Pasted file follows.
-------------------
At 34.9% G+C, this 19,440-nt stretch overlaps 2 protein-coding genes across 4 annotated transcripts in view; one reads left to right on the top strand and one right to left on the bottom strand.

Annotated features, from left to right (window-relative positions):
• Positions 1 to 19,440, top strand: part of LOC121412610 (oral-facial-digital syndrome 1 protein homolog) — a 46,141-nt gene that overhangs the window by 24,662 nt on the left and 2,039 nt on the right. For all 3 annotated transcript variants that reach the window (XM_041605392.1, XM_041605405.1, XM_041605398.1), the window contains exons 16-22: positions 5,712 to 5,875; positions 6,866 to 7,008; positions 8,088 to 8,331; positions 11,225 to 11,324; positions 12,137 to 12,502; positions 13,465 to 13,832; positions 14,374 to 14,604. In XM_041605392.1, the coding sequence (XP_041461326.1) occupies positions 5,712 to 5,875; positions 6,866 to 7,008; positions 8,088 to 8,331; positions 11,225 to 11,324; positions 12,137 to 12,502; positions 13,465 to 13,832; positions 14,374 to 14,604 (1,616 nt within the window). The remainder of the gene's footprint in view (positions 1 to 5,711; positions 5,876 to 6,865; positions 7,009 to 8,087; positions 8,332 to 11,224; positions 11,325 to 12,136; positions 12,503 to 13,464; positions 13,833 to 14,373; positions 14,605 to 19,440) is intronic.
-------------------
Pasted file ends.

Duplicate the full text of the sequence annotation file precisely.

At 34.9% G+C, this 19,440-nt stretch overlaps 2 protein-coding genes across 4 annotated transcripts in view; one reads left to right on the top strand and one right to left on the bottom strand.

Annotated features, from left to right (window-relative positions):
• Positions 1 to 19,440, top strand: part of LOC121412610 (oral-facial-digital syndrome 1 protein homolog) — a 46,141-nt gene that overhangs the window by 24,662 nt on the left and 2,039 nt on the right. For all 3 annotated transcript variants that reach the window (XM_041605392.1, XM_041605405.1, XM_041605398.1), the window contains exons 16-22: positions 5,712 to 5,875; positions 6,866 to 7,008; positions 8,088 to 8,331; positions 11,225 to 11,324; positions 12,137 to 12,502; positions 13,465 to 13,832; positions 14,374 to 14,604. In XM_041605392.1, the coding sequence (XP_041461326.1) occupies positions 5,712 to 5,875; positions 6,866 to 7,008; positions 8,088 to 8,331; positions 11,225 to 11,324; positions 12,137 to 12,502; positions 13,465 to 13,832; positions 14,374 to 14,604 (1,616 nt within the window). The remainder of the gene's footprint in view (positions 1 to 5,711; positions 5,876 to 6,865; positions 7,009 to 8,087; positions 8,332 to 11,224; positions 11,325 to 12,136; positions 12,503 to 13,464; positions 13,833 to 14,373; positions 14,605 to 19,440) is intronic.